International Village has turned a hard, sharp corner and it looks like only bigger and better things can happen from here.
By Trey Shaughnessy
Published September 09, 2007
It was good to see a crane hovering over downtown's International Village this summer.
Crane Spotted on King St. E.
It's the construction site of Spallacci Group's development, known as "Terraces on King". I think it will be a handsome, 11-floor building, finished in red brick, with lots of windows, balconies, and a grand(ish) centre-canopied entrance, leading to a spacious lobby with a seating area and lounge, plus retail storefronts.
Terraces on King: 260-280 King St. E., Hamilton
The top is finished with a stone (look) cornice, although the rendering doesn't show it, but I'm sure a mechanical penthouse will crown the top. I'm assuming the reason why it isn't depicted is because they are usually ugly boxes that house the tops of elevator shafts and accesses to the roof.
The latest trend in high-rise architecture is to hide the 'box' in an elaborately designed roof pinnacle. Sometimes this becomes the defining characteristic of a postmodern building.
1000 de La Gauchetière, Montréal QC (Image Source: Wikipedia)
I don't think Terraces on King will suffer from not tacking on a pinnacle. The style and scale of the building is practically perfect for King East. I can also appreciate what Spallacci Group is doing, trying to preserve a historical architectural style while blending into the street.
I'm happy to report that Terraces will put parking underground, where it will not disrupt the streetwall too badly and add to sprawl by using a surface parking lot. Ideally, automobile use would be irrelevant, but for now, storage for 117 automobiles will take place over two and half levels below ground.
The ground floor will have retail space, a total of 2027 square feet to be exact. Not a lot, but at least it's there and will span almost the entire King Street frontage, except for two parking garage entrance/exit access ramps.
The Terraces on King construction site
It appears the building won't quite connect with the neighbouring Denningers. It's unfortunate but understandable. Victorian streetwalls consisted of buildings mostly built from similar materials and within a narrower span of time than what is occurring today.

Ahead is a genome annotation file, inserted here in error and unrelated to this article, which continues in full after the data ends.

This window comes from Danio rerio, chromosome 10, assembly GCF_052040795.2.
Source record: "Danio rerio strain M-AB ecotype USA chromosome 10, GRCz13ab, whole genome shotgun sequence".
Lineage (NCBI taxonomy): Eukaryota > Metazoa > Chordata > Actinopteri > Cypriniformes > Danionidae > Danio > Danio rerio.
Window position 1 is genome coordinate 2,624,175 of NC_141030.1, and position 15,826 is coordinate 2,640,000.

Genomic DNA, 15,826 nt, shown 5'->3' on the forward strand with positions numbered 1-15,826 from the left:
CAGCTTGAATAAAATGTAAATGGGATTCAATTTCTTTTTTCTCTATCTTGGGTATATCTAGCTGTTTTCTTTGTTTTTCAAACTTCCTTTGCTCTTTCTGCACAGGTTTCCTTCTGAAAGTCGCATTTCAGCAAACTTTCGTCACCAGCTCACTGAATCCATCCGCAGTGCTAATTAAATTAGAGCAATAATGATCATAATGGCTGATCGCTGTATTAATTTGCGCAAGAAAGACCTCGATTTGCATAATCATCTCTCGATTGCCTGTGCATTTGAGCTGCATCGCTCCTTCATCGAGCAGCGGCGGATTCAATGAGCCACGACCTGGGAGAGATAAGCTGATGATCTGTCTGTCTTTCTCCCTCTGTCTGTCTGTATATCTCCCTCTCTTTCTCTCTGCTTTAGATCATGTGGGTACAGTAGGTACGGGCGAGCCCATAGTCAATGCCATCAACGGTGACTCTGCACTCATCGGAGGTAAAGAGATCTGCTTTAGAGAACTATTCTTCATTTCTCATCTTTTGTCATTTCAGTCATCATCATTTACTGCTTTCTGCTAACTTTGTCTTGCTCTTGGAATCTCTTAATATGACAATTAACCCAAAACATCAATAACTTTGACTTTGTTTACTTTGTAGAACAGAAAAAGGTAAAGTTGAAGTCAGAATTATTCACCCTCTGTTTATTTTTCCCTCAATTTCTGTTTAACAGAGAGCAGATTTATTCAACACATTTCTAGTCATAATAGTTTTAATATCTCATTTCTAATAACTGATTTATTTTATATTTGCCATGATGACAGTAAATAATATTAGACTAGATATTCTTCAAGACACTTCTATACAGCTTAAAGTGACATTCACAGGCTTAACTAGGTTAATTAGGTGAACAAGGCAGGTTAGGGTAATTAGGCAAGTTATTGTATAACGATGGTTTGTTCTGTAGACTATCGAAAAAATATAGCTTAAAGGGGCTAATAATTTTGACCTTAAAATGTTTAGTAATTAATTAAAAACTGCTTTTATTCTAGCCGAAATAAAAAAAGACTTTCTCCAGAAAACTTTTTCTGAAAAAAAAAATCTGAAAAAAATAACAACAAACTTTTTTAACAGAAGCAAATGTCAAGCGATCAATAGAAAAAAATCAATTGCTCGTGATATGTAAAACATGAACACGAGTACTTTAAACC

Terraces is a 21st century building next to an early 20th century building. Almost 100 years separate these buildings so that is likely the reason they arn't 'joined' in the typical Victorian style. Let's hope Spallacci gets creative with this void. At least the vintage Coca-Cola sign will be somewhat exposed for posterity.
The old Coca-Cola ad exposed when the Spallacci building was demolished
Spallacci Group is also setting the building only slightly back from the street to accommodate sidewalk patios, depending on what type of business occupies the two available retail spaces. This is probably the only reason to set a building back from the street beyond what is necessary for pedestrians to walk comfortably.
Paris Street Cafe (Image Source: University of Wisconsin-Madison)
In summary, King East and downtown Hamilton couldn't benefit much more with this development.
The 43 one-bedroom and 79 two-bedroom units are very affordable and range in size from 586 square feet to 899 square feet. It will add vibrancy and life to King East and benefit the immediate cafes, mini-markets, retail, restaurants and numerous shops that have persevered through tough times.
Clearly, International Village has turned a hard, sharp corner and it looks like only bigger and better things can happen from here.
Note to developers: Downtown Hamilton doesn't have a landmark high-rise postmodern tower/pinnacle. Yours could be the crown of an underrated, soon to be a realized, hot Ontario real estate market.
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